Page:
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Saturday, January 01, 2005

[+/-]
 An atheist confronts disaster

Jason Kuznicki nicely summarizes my own thoughts about the tragedy in Indonesia:
We find it meaningless to invoke God in the good times; we find it both meaningless and cruel to invoke him in the bad.

Atheists don't expect life to be fair, except insofar as we make it so. Look at nature: Does anything within it correspond, except by merest chance, to the human conception of justice? Is there any reason, discernible in nature, to expect that it should?

Atheists fight disaster with penicillin and iodine, with airlifted rice and, proactively, with seismic early-warning networks. This is not to say that believers reject such methods--on the contrary, they tend to be quite charitable about them. We unbelievers, though, hold that in life there is no reckoning--save the one we create for ourselves. The good is here, and now--or never. We embrace nature, in all its unfairness, and seek to change it. We hold that the height of human purpose is to redress the wrongs of mere nature, to bring it--at least as far as humans are concerned--into accord with the justice we imagine.

5 Comments:

Blogger Barbara said...

I agree except maybe on the "seek to change" nature. I see the atheist response to nature more as a willingness to adapt our habitat structures to the possibilities of nature, and to, as you say, deal with the here and now of the unexpected. Maybe this is a different perspective; maybe a different way of saying the same thing (?).

9:53 AM  
Blogger Electro said...

I have a couple of questions. In the copied comments above there are a few things that are new to me in human thought. Nature is unfair? I am wondering in what way nature is unfair. Seeking to change nature, I hear more from you about the evil of changing nature and how we are destroying the enviornment. I think leaving nature alone is the better approach or we may find ourselves in a bigger mess than we are now. How does humanity go about correcting the "wrongs" of nature and bring it to our norms of justice? Is nature being used in a way I am unfamiliar with here? And who desides all of this if it were even remotly possible?

I simply don't follow his thought process. As an atheist I always saw the hipocracy in the actions of so called Christians and religious. I seemed to be the one more willing to help the person on the side of the road not fearing what might happen, always helping my friends and co-workers when they were in need, While I saw the "Christian" doing for himself. I didn't consern myself though with the larger problems of humanity, look at the condition of certain peoples as merely a problem they need to deal with in their enviornment, i.e. if your starving move to fertile ground. That is a little over simplified but you shoud get my point. As an atheist I didn't concern myself with trying to change nature but to enjoy it as long as I could, I even "worshiped" it to a degree, worship is a strong word but still accurate enough, after all I was posesed by it, living in it and it in me. And I loved conservation, so that all I have my prodigy could have. The last thing I would have thought of doing would have been to change myself. I have seen great devastaion from natural events first hand. I think they give us a great opportunity to show charity to all of mankind. I guess my last question is why do you think it is important to show charity to others, I have my reasons I am curious if they are simular to yours. And lastly I hope you will take time to answer me I am not trolling. Thanks for your good wishes to me.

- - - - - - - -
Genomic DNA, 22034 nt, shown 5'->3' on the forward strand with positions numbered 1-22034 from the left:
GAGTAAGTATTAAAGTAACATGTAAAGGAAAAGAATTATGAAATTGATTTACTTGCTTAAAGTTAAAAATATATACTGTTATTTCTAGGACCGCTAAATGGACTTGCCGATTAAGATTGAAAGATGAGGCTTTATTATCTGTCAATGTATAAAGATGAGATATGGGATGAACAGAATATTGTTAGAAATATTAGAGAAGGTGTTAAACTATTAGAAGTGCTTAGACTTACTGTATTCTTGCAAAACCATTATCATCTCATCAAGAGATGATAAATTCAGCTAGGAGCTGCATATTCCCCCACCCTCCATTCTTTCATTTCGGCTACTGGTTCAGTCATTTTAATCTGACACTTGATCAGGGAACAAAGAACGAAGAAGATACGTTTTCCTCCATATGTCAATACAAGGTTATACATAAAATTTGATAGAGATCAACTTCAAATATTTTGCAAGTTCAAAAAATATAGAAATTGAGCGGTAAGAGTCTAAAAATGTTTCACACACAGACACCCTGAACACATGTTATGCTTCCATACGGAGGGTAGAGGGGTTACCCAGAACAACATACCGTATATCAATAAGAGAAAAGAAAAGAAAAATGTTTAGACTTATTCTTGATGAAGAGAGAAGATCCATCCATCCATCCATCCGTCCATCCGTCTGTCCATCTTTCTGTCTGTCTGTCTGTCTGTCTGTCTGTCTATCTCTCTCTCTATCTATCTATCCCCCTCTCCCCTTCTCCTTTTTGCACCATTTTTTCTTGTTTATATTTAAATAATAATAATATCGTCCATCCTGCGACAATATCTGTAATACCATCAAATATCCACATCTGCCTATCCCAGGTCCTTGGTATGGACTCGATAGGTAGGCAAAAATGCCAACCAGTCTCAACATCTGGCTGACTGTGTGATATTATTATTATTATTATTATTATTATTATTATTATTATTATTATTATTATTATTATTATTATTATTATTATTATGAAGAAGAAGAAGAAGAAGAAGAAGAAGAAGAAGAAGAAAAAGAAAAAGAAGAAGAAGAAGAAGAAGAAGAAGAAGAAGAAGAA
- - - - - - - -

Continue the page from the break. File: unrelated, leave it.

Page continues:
11:04 AM  
Blogger Nanovirus said...

Good questions, all. The original post is not mine, so I can't address what the author means, I will just provide my own thoughts.

Nature is unfair in the sense that it lacks justice. If you ever watch a nature show -- especially those designed for younger audiences -- there will likely be a scene that unfolds like this: the predator is searching for its prey... prey is alerted... there is a brief struggle, and they prey escapes this time.The outcome seems "just" (as in justice): the poor (and usually cute) prey gets away from the big bad scary predator. Outside of tv, however, nature has no concept of justice. Perhaps this is also what the author means about "changing nature." That is, trying to create a more just world. Ask him?

As for your question of why it is important to show charity to others, my answer is humanistic: humanity is better off when we all show charity, and worse off when we do not. No deity required.

8:40 AM  
Blogger Ur Not Alone said...

I don't think that doing what is good for humanity is part of human instinct. Otherwise the people that are taking advantage of this tragedy must be inhuman. CS Lewis argues that if we only acted on instinct then we would have sex whenever we wanted to for example. There is something we have learned, some voice that tells us to think before we act. (Or at least strive to!) It is not instinct. What does this come from? Why is that some people do not think about how their actions affect everyone? Are they not human? Are they evil? Are they republican? (ha-ha) Whatever you call your it, a God or Humanism, there is something spiritual, something intangible that makes some of us want to do good.

2:47 PM  
Anonymous Lawrence said...

sheer arrogance.

11:11 AM  

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